I saw in a couple of pictures that on Bucketheads Les Paul (only some pictures) that his neck pickup is painted in white. Can anyone explain to me why he would do this, and if there are any pros and cons.

Quote by dspellman
The guy wears a KFC Bucket and a white mask during performances, and you're interested in the color of his pickup covers?

#20
Quote by Dave_Mc
you had me wondering there for a minute because I'm sure i've seen pics of people playing two saxes at once

and no worries, I was just pointing that out. It's also entirely possible that you may be right and may well have improved faster doing it the other way. It's just difficult to know for sure.

I try to add a little ' ' face after everything I say that's more lighthearted than my usual pessimistic and cynical nature. Because the internet doesn't have a smart-ass button.
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#21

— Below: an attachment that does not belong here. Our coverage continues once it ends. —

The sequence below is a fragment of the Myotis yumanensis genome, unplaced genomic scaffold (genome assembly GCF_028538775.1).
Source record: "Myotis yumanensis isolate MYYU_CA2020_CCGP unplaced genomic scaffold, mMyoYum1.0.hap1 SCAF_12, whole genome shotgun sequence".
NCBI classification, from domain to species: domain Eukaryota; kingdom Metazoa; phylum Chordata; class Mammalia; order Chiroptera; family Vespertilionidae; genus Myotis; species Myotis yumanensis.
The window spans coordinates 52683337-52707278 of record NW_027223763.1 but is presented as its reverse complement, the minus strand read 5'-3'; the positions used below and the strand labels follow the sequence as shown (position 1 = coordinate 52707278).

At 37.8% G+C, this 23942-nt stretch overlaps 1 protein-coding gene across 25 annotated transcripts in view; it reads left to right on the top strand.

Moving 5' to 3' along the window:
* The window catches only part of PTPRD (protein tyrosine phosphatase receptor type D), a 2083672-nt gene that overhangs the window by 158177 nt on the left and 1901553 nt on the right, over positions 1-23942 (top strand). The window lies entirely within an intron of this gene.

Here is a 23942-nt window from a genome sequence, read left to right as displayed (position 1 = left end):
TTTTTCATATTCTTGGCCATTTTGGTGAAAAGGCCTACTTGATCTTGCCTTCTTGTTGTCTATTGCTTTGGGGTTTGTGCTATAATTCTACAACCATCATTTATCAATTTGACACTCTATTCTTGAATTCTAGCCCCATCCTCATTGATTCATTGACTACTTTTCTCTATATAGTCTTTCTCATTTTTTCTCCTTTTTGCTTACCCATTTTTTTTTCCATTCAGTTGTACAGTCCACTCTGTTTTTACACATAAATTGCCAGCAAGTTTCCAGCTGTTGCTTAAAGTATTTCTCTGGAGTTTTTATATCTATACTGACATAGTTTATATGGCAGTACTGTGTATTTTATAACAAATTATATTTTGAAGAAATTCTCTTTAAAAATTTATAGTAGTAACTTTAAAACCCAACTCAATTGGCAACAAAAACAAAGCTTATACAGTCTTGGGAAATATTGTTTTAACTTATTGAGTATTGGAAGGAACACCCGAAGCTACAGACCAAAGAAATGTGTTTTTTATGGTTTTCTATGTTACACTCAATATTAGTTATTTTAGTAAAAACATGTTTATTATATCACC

Quote by Mister A.J.
Well, chords can be played across three (or more, depending on the chord) saxes, and the chord changes kind of take some practice, so that's out too.


I'd honestly focus on sound, like what Xioaxi said. If I started with sound instead of shape, I probably would have found a lot of things way easier. Besides, it'll also help your ear a bunch, but that's probably assumed.

#22
^

Quote by Mister A.J.
I try to add a little ' ' face after everything I say that's more lighthearted than my usual pessimistic and cynical nature. Because the internet doesn't have a smart-ass button.


ah right i missed that

and yeah i reckon if it had a smartass button i'd already have it worn out
Quote by crownegamers
I saw in a couple of pictures that on Bucketheads Les Paul (only some pictures) that his neck pickup is painted in white. Can anyone explain to me why he would do this, and if there are any pros and cons.

Quote by dspellman
The guy wears a KFC Bucket and a white mask during performances, and you're interested in the color of his pickup covers?

Last edited by Dave_Mc at Sep 22, 2013,
#23
Quote by mdc

Sh*t, mdc. Sorry man. You're awesome. And amazing at music theory.


Please don't kill me.
Join the 7 String Legion!

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#24
Quote by Mister A.J.
Sh*t, mdc. Sorry man. You're awesome. And amazing at music theory.


Please don't kill me.

#25
Quote by Mister A.J.
Besides, it'll also help your ear a bunch, but that's probably assumed.

This is what I was getting at.